CNBC mention — good or bad — helps a company stock price
by Chris Roush
CNBC is good for a company’s stock price regardless of whether the news is excellent or terrible, according to a new paper from a graduate student at the University of California at Berkeley.
Economics PhD student Reza Shabani writes, “There is a signifi cant increase in stock price at the precise time that a company is mentioned on CNBC following a positive news event. Surprisingly, there is also a signifi cant increase in stock price at the precise time that a company is mentioned on CNBC following a negative news event.”
Beginning in June 2009 through March 2011, Shabani recorded the CNBC broadcast on each trading day from 9 a.m. to 7 p.m. eastern time. He used a customized program to extract the closed captions from the video recordings along with an intrasecond time-stamp indicating the precise time at which a caption appears on the screen.
To identify companies, he developed a complex tagging algorithm that accounts for complications such as punctuation, wild cards, and colloquialisms. He found more than 22,000 examples of company news events mentioned, and used transactions data from the NYSE’s Trade-and-Quote database to calculate returns and volume in the 20-minute window surrounding announcements of news events and their subsequent mentions.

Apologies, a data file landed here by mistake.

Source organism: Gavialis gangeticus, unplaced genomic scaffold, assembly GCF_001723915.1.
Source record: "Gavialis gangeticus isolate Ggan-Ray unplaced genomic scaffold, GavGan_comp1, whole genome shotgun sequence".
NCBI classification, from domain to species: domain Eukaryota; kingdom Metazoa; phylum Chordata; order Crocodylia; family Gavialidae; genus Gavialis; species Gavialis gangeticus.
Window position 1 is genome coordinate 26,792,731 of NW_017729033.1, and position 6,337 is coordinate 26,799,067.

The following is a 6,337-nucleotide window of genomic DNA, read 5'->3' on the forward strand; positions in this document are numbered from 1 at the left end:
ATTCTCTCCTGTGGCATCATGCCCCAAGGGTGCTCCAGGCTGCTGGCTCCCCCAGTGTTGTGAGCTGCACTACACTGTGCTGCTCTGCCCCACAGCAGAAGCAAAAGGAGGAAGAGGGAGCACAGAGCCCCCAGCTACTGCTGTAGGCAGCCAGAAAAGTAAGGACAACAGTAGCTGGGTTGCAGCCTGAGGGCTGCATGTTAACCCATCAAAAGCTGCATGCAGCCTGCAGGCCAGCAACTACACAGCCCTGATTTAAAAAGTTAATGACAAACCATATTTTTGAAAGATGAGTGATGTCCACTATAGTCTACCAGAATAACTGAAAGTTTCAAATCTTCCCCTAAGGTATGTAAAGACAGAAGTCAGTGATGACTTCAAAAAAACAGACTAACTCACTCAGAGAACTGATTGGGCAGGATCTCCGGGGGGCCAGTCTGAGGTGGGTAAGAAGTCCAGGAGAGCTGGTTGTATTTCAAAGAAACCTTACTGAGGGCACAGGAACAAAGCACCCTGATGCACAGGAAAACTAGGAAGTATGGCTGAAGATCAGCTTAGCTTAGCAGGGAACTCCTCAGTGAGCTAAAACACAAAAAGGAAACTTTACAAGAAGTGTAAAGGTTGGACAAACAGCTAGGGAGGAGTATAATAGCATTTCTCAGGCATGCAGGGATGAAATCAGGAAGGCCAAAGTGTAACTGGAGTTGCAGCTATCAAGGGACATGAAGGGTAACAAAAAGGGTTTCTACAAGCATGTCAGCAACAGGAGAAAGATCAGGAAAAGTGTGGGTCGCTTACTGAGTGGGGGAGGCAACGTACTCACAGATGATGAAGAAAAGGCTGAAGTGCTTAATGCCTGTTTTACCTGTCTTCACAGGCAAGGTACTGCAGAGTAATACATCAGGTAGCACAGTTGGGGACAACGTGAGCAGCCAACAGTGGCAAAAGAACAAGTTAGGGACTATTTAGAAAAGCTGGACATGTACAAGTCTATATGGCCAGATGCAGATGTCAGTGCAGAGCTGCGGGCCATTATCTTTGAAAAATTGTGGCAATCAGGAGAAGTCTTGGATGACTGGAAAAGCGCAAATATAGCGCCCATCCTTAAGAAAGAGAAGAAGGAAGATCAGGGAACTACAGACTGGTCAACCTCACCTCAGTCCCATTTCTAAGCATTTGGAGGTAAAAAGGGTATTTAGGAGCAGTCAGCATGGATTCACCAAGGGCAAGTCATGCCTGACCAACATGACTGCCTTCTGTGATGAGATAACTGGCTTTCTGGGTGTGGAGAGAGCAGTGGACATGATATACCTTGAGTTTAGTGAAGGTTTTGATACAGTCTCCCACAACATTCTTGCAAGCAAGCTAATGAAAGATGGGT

Shabani also found a signifi cant increase in stock price at the precise time a company is mentioned on CNBC following a news event with an expected outcome. This price response is smaller and less statistically signifi cant than the price response following subsequent mentions of positive and negative news events.
“The evidence implies that at the time of a CNBC mention, some investors are swayed by the opinions of pundits and analysts while others are introduced to an investment opportunity that they had not previously considered,” writes Shabani. “Media influence is strongest when the implications of a news event are more ambiguous and susceptible to a wide range of interpretations, as is likely with expected news events.”
If you’d like to read the full research paper, go here.